I decided to start writing down what made me happy at the end of the day.
What my passions were, interests were, what got me excited and ultimately what filled my bucket. I loved being a mom. I loved learning how other moms of twins made it through their day. I loved the outdoors, adventures, taking my kids to new things including museums, parks, splash pads and more. And above all, I loved networking and connecting. I loved doing PR, being on TV promoting the businesses I worked for, I loved writing.
They say when you start writing things down and putting them into the universe, the universe will respond. It wasn’t long after that my entrepreneurial spirit began flying with the launch of my mommy blog and PR/Marketing services.
The blog started with writing articles on the trials and tribulations of parenting. Posts included how to get through important milestones with your kids like potty training, going to the dentist for the first time or the best ways to travel with toddlers. Soon after I had advertisers wanting to share their content on my popular blog. Later on, I realized these same people needed PR and marketing help. So slowly but surely I was building a community of moms and local businesses all while maintaining my full-time job.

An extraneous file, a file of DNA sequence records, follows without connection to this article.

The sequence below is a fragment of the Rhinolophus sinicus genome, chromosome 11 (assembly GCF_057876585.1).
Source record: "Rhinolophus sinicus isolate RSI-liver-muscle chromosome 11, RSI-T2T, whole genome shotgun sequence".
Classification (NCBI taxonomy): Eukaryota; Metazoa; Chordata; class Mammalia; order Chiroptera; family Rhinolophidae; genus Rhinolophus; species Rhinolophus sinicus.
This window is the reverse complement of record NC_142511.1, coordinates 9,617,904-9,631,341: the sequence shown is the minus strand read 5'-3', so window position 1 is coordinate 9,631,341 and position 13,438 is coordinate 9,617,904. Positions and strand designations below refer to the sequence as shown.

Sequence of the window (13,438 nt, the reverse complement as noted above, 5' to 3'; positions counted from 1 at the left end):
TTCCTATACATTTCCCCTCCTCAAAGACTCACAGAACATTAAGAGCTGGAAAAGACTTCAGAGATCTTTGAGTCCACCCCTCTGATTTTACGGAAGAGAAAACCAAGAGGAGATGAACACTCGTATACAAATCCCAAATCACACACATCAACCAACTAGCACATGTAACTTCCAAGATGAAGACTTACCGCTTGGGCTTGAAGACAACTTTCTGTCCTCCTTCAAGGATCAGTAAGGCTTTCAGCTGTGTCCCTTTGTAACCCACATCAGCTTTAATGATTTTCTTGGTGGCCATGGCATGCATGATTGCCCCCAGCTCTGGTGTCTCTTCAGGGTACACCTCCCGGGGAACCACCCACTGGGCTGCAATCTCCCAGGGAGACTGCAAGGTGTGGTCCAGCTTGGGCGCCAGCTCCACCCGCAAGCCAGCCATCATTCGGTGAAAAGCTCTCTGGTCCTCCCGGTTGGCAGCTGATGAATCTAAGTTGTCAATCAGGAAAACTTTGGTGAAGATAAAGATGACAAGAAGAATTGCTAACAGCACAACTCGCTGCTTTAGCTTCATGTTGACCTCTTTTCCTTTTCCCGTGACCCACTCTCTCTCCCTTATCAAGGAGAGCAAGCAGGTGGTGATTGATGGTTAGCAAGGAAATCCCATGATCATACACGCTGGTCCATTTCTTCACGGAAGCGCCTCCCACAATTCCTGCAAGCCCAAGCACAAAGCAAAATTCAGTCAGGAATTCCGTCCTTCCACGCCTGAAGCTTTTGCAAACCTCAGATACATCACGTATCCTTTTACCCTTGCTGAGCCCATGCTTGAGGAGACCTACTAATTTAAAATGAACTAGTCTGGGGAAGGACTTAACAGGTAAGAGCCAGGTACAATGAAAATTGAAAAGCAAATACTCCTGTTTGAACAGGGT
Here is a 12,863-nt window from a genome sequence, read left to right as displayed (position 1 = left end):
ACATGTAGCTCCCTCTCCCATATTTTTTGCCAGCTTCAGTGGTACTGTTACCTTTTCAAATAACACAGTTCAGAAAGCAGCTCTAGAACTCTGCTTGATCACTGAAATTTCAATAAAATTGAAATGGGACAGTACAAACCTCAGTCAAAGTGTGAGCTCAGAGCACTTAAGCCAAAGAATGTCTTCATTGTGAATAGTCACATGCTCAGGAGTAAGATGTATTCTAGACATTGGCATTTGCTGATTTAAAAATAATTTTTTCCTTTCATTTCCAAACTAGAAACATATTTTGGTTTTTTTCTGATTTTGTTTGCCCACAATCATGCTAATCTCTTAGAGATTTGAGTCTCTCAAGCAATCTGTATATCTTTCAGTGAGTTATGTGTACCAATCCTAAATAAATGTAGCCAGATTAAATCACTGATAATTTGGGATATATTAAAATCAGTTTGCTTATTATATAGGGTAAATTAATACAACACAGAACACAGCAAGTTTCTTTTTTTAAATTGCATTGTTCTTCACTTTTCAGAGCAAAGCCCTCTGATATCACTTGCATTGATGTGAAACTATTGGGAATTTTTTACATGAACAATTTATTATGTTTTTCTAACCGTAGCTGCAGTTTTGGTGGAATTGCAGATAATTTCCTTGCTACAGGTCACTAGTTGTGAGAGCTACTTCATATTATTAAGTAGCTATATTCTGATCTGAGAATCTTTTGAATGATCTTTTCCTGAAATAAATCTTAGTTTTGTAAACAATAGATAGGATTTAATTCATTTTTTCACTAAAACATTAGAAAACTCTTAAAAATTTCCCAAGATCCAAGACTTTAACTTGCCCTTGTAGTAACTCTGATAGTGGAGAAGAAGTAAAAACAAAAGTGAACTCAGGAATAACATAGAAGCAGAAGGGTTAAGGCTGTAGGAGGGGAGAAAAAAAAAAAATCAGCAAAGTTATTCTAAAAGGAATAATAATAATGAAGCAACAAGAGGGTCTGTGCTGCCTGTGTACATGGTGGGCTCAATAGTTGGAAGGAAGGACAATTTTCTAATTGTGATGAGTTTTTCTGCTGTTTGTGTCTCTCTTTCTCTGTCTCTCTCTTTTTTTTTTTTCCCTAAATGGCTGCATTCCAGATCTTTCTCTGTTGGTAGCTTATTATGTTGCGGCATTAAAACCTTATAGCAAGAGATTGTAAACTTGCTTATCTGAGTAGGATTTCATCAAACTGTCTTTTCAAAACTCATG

It took almost five years (and a lot of patience), but as my itch to really jump off the cliff into entrepreneurship full-time became more and more evident. I teetered for a long time on the fence of leaving corporate America. It was an overwhelming and scary thought for a long time!
What if I did not succeed? What if I could not stir up new clients? What if I didn’t bring home the necessary income to feed my family or put food on the table? I decided to take my vulnerability and share it by talking to other local entrepreneurs. I would ask them how they did it. What advice they had? How they overcame this fear of failure? What I learned is that they are all risking a lot too…every single day. Many had invested their life-savings into their businesses. Many told me their business could fail in 30 days. But ALL of them also told me how empowering it felt to be their own bosses. They felt freeing to have the flexibility to work when they could, to attend their children’s soccer game, to volunteer in the children’s classroom, to work from home if they didn’t feel like going to the office and to take vacations without approvals. It was a common trend as I kept hearing “if you work hard you can play hard.”
This was the kind of validation I needed. After I got consent from my incredible support system of family, friends, acquaintances and business owners, I jumped off the corporate ladder, put on my hiking shoes and began the new climb of entrepreneurship. If I failed, at least I tried. If I didn’t make enough money, I knew how to wait tables.